At this point in time, it’s pretty safe to say that the toys-to-life craze that burst into relevance a few years ago has effectively imploded. Disney Infinity has been completely discontinued, the Skylanders series has reached a stagnation point, and other branches like LEGO Dimensions or even Nintendo’s own amiibo line have significantly slowed down. Still, Activision’s Skylanders series was the first to pioneer the concept and according to Activision’s CEO, the company isn’t done with the series yet.
Speaking with Games Industry, Eric Hirshberg shared his take on how Skylanders fits into the broader company plan, while also commenting on the toys-to-life market in general. Hirshberg sounds cautiously optimistic about the Skylanders franchise, though he agrees that the market was simply too crowded. Here’s what he had to say:
I never thought [toys-to-life] was dead, I just thought it was overcrowded. There was an imbalance between supply and demand. I think at one point there was a couple of hundred linear feet of shelf space in stores featuring toys-to-life games from four of the biggest marketers of kids IP in the world.
A new market had been created with Skylanders. It was a way of making toys relevant to 21st century kids, who are interactive entertainment consumers in their DNA. And so, on one level, it wasn’t surprising to see that rush into the genre. But it certainly did create a more difficult macro environment. Skylanders… we’re still behind it. We have supported [last year’s game] Imaginators with expansion packs in the way that we didn’t with previous games. We have a great Skylanders TV series on Netflix. We have a mobile game in development that we are very excited about. And we are going to see what the right way is to continue to invest in it.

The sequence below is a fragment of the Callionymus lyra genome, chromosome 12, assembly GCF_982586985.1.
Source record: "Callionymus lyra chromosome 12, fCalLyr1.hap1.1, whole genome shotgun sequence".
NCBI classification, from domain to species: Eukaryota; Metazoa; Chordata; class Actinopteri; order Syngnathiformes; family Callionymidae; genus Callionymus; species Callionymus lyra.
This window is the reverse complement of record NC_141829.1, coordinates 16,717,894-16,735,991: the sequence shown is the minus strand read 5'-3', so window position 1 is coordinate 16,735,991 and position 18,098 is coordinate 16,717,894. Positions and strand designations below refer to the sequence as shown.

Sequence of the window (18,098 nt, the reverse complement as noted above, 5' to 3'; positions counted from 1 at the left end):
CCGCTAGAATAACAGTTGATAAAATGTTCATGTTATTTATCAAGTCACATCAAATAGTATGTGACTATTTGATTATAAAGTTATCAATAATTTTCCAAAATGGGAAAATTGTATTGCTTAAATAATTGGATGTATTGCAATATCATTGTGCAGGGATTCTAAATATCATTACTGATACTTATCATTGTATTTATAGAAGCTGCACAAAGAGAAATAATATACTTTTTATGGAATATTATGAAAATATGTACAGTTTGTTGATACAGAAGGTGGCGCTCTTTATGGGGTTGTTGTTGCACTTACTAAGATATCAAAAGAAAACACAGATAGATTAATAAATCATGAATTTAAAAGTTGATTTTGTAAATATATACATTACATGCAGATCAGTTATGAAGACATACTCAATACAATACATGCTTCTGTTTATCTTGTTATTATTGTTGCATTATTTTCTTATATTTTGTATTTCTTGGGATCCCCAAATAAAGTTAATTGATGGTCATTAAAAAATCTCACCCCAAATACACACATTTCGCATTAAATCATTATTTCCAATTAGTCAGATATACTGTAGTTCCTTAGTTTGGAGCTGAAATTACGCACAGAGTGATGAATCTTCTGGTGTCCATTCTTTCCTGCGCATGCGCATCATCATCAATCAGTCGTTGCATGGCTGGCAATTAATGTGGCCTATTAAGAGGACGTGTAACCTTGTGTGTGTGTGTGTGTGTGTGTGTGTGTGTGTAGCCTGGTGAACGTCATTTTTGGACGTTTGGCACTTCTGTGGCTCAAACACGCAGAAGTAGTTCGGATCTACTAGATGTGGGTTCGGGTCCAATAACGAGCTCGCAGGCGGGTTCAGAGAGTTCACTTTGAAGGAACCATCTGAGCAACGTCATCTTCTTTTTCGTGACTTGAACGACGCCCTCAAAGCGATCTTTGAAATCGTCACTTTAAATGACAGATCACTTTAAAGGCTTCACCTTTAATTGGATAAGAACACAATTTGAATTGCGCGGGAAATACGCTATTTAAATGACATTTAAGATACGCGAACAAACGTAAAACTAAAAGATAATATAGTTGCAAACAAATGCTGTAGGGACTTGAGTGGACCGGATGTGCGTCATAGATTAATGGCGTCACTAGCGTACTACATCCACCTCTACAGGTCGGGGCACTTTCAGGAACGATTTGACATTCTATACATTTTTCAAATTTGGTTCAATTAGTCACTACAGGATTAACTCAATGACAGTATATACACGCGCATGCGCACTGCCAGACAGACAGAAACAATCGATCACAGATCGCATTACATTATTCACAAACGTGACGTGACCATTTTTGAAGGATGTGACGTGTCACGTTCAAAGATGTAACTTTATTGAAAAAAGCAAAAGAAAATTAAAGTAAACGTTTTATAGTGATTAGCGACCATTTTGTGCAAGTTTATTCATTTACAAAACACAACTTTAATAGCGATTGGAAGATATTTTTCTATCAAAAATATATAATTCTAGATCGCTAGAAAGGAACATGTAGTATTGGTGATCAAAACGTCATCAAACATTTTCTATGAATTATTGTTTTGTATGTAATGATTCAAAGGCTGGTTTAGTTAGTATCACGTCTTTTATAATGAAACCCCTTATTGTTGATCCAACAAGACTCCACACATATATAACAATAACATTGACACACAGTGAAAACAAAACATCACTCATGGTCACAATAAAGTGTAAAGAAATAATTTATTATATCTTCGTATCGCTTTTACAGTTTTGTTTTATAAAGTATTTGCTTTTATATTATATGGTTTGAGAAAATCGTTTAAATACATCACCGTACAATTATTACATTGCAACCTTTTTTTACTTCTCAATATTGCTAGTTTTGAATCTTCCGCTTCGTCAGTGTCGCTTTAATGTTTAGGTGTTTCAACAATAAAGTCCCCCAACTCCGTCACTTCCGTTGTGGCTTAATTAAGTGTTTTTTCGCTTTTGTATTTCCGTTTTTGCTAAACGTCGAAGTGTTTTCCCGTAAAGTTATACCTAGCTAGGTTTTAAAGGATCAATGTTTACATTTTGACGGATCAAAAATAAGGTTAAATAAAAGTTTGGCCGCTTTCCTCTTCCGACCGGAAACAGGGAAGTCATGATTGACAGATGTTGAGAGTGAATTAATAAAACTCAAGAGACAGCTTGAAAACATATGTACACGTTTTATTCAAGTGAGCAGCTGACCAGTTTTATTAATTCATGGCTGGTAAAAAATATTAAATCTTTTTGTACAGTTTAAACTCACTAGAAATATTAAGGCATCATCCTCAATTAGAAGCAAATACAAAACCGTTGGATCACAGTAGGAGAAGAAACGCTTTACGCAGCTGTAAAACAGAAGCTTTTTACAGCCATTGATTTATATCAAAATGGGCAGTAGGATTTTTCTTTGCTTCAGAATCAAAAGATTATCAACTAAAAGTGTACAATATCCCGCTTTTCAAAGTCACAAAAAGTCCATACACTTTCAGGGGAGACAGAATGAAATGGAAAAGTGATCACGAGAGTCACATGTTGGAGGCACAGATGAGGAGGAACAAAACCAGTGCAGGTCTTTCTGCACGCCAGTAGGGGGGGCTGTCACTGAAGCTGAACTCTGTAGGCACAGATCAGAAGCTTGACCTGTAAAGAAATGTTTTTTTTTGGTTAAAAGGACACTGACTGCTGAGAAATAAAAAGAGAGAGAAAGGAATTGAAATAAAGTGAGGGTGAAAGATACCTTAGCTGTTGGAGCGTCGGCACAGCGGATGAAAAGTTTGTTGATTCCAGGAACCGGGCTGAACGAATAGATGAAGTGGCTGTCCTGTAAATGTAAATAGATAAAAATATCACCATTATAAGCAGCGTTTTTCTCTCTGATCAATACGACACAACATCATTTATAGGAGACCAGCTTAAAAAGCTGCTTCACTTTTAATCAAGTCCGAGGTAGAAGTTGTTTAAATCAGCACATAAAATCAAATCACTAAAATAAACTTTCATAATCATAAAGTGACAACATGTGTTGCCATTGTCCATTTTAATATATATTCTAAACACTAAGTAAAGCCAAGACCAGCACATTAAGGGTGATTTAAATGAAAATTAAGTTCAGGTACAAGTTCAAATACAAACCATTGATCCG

What I know is that people love those characters and that world, there’s nothing broken about the franchise. It just became a little bit more different as a business proposition with all that competition. We shall see how it plays out.
The interviewer suggested that the Wii’s demise likely played a factor in Skylanders having a more difficult time at retail, and Hirshberg largely agreed. Here’s what he had to say on that:
Yes. None of the current generation of consoles have quite captured that family, casual gaming market in the same way as the Wii did. Not even the Wii U. Skylanders' bread and butter is the kids, family and casual gaming market. So the absence of that stronghold in the hardware ecosystem was a difficult thing as well. But look, we want to go where gamers are. Certainly kids are still playing games, they're just playing them on different platforms. A lot of casual gaming has moved to mobile. With Skylanders, we will find our way.
What do you think? Will toys-to-life bounce back in time? Do you think Skylanders will have a big comeback? Share your thoughts in the comments below.